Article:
I have linked to Amazon for some of these items for convenience. You should also be able to find these items at your Asian market.
Let's get ready to make this awesome dish!
The Method To Make Chinese Long Beans With Pork
It's super easy to make this Sichuan speciality! There are a couple of things to bear in mind which make this a standout dish.
First thing to keep in mind is that you want to cook the long beans until they are charred and blistered, as pictured above. This requires you to cook them on quite a high heat, and I recommend using a cast iron pan to do this. You can also use a very hot wok.
The second thing to keep in mind is that you should cook the pork until it is slightly crispy. The beans and the pork will be cooked separately, and will be combined at the end.
The Sichuan peppercorn should be ground up. You can do this in a coffee grinder or with a mortar and pestle. You can decide if you would like the peppercorns finely ground or a bit more coarse, as on the left.
Remove the green beans to a plate once they are cooked. Then after the pork is cooked to your desired level of crispiness, you will add the garlic, ginger, and ground Sichuan peppercorn to the pork and stir to combine.
The last step is to add a sauce combination of sugar, dark or regular soy sauce, and Shaoxing wine to the pork mixture, along with the charred long beans and dried chilies. Combine this and get ready to feast in a matter of minutes!
Enjoy Chinese Long Beans With Pork Served With Rice!
This fantastic dish is best served with rice! I have intended this dish to be a main course, however, you could also serve it as a side dish.
The level of mala taste is completely up to you! The recipe keeps the level of spiciness and tinglyness (not sure if that is a word 🙂) to a tolerable level for most people. However, feel free to add more Sichuan peppercorn and/or dried Asian chilies to your liking.
If you are like me, you won't be able to wait to delve further into Sichuan food and cooking!
chī hǎo hē hǎo” 吃好喝好 which means "Enjoy Your Meal" in Chinese!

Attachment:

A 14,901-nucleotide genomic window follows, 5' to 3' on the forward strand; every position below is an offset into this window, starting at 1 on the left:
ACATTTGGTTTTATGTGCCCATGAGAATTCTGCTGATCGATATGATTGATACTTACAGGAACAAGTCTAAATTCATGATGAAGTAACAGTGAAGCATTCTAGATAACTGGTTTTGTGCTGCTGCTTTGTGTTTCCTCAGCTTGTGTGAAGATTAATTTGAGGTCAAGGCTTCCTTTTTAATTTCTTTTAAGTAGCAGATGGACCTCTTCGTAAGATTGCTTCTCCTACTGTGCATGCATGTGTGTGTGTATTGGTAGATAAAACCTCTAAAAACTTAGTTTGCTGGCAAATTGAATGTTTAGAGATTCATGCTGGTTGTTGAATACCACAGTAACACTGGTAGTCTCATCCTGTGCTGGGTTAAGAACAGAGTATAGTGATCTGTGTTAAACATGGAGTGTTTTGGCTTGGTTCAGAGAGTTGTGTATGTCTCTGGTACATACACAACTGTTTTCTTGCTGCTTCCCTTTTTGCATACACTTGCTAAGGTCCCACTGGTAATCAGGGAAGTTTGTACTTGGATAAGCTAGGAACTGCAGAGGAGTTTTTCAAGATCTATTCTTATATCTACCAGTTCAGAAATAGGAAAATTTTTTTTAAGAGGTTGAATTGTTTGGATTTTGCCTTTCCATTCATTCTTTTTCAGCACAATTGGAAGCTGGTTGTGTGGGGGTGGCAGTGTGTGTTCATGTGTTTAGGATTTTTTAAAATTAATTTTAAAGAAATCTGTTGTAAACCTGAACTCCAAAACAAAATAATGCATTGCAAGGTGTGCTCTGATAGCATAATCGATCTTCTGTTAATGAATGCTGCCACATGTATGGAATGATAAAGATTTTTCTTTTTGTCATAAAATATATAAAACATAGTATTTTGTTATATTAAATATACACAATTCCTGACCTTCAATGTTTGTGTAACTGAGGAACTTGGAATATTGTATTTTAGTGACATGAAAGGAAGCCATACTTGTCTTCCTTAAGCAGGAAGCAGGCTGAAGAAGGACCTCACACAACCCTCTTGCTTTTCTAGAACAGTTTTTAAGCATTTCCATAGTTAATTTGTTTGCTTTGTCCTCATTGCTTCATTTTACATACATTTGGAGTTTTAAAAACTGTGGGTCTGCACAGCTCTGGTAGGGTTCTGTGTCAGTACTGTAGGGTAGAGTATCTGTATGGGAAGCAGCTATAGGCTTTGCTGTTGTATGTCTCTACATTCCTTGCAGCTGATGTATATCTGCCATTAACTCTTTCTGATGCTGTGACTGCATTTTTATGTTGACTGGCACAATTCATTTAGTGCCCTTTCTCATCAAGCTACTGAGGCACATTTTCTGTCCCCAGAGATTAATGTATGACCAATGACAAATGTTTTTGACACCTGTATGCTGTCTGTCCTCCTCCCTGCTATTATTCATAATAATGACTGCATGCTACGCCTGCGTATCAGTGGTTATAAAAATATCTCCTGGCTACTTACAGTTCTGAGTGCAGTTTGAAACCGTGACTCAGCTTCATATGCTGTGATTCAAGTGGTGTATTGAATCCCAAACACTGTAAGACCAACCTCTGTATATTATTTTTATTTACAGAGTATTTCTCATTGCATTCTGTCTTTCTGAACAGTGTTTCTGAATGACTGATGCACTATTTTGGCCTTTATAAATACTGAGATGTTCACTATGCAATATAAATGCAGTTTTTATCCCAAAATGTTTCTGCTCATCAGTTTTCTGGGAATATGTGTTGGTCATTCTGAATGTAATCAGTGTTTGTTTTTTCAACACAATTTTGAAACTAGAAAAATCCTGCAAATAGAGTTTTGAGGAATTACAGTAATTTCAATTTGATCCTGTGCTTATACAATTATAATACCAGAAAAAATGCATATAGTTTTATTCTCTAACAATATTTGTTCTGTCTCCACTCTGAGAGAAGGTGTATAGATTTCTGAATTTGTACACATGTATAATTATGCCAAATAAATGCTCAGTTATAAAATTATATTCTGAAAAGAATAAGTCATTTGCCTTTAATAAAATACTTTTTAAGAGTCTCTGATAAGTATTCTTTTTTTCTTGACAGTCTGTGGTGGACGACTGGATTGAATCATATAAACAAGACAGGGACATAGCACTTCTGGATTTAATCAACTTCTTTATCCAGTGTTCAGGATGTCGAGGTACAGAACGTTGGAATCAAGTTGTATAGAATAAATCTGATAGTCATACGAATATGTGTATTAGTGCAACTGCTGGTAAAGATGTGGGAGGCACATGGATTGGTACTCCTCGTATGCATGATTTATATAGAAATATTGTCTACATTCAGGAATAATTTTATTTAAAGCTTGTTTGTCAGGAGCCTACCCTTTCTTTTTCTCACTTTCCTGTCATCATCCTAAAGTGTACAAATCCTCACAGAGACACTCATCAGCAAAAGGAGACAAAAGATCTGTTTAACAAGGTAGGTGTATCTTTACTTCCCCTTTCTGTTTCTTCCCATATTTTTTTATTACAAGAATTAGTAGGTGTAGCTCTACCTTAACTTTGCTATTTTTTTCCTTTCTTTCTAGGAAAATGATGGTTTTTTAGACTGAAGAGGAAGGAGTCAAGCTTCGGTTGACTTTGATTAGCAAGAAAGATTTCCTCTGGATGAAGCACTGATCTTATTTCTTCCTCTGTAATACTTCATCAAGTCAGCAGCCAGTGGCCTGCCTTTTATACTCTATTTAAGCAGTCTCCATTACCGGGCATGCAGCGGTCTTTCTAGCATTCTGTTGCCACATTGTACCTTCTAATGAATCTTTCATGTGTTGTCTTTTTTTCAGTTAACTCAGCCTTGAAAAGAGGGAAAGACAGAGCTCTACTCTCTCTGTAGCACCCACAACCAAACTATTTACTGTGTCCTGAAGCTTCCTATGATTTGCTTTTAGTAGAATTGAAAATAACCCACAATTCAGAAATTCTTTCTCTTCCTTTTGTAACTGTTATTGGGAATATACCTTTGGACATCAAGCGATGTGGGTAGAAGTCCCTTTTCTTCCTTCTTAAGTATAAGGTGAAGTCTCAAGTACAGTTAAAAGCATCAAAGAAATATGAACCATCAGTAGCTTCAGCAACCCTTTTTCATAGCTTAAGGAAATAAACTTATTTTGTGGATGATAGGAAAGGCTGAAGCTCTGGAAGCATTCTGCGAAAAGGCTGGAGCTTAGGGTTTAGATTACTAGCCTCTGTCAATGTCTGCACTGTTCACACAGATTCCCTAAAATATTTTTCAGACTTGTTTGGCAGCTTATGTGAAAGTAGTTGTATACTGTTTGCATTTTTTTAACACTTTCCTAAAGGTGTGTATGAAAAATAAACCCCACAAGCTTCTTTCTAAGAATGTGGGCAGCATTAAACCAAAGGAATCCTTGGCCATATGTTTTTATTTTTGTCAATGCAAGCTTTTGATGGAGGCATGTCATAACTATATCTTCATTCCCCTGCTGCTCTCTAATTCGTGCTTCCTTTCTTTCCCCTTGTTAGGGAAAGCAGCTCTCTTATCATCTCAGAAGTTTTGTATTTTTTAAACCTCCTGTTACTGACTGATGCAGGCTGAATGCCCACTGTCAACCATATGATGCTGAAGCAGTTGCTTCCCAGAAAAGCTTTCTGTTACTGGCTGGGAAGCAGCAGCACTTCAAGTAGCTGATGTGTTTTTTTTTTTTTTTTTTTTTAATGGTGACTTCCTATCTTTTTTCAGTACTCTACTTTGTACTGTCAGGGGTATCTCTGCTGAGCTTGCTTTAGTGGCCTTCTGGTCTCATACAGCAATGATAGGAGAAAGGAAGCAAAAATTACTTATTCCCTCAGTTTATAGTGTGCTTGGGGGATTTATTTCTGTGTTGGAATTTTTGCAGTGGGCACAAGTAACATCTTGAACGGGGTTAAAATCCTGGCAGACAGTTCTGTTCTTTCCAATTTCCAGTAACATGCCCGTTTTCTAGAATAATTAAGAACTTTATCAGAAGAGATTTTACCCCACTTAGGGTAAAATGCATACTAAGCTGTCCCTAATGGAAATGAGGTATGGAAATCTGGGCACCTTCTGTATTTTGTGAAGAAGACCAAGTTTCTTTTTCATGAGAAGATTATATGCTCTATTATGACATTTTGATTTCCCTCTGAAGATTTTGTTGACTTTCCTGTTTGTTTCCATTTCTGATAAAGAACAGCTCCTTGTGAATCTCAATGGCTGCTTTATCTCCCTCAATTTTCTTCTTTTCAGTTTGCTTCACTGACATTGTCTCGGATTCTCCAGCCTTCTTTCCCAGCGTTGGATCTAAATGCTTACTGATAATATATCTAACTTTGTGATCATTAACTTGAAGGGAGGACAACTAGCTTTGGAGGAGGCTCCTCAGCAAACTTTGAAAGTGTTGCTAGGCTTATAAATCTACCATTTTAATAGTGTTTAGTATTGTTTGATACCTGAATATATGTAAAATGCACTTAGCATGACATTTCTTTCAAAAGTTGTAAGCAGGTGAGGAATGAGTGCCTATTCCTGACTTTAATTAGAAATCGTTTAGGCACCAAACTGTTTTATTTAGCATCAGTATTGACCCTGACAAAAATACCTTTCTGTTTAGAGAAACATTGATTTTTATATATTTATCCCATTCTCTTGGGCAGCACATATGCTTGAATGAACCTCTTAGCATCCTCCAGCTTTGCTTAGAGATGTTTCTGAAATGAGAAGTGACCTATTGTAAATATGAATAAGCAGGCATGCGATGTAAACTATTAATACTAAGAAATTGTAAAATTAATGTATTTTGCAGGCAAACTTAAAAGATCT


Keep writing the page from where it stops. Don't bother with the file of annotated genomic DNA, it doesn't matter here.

Some Other Dishes You May Enjoy!
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Delicious Chinese Long Beans With Pork!
- Cast iron pan or wok
- 2 tablespoon peanut oil split
- 1 lb ground pork
- ½ lb Chinese long beans cut into 2"-3" pieces
- 2 tablespoon dark soy sauce can sub regular soy sauce
- 2 tablespoon Shaoxing rice wine
- 1 ts sugar
- 1.5 ts Sichuan peppercorns ground in a coffee grounder or using mortar and pestle; use more if you love mala!
- 4 cloves garlic minced
- 1 inch ginger peeled and minced
- 5-6 Asian dried chilies leave whole for less spicy, break up for more spicy; use more if you love spicy!
- Make the sauce by combining the dark soy sauce (or regular soy sauce), Shaoxing Rice Wine, and sugar in a small bowl. Set aside.
- Heat up 1 tablespoon of peanut oil in a cast iron pan or wok on high heat. Once heated, add the cut up Chinese long beans trying to not crowd them. Every so often (around 15-30 seconds or so) toss them around then let them set again for a few seconds and toss around again. You are aiming to char and blister the beans. Once they are cooked (around 8 minutes or so) remove them to a separate plate.
- Reduce the temp to medium high, and then add the 2nd tablespoon of peanut oil. Add the pork, break it up, and cook until it turns a bit crispy. This should take around 8-10 minutes, and you want to keep turning and stirring the pork during this process.
- Now add the garlic, ginger, and ground up Sichuan peppercorn. Stir constantly around 1-2 minutes to combine.
- Last but not least, add your sauce (mix it again just before adding), and dried Asian chilies. Then add the Chinese long beans, and stir everything to combine. Keep stirring for around 1 minute until the dish is nice and hot!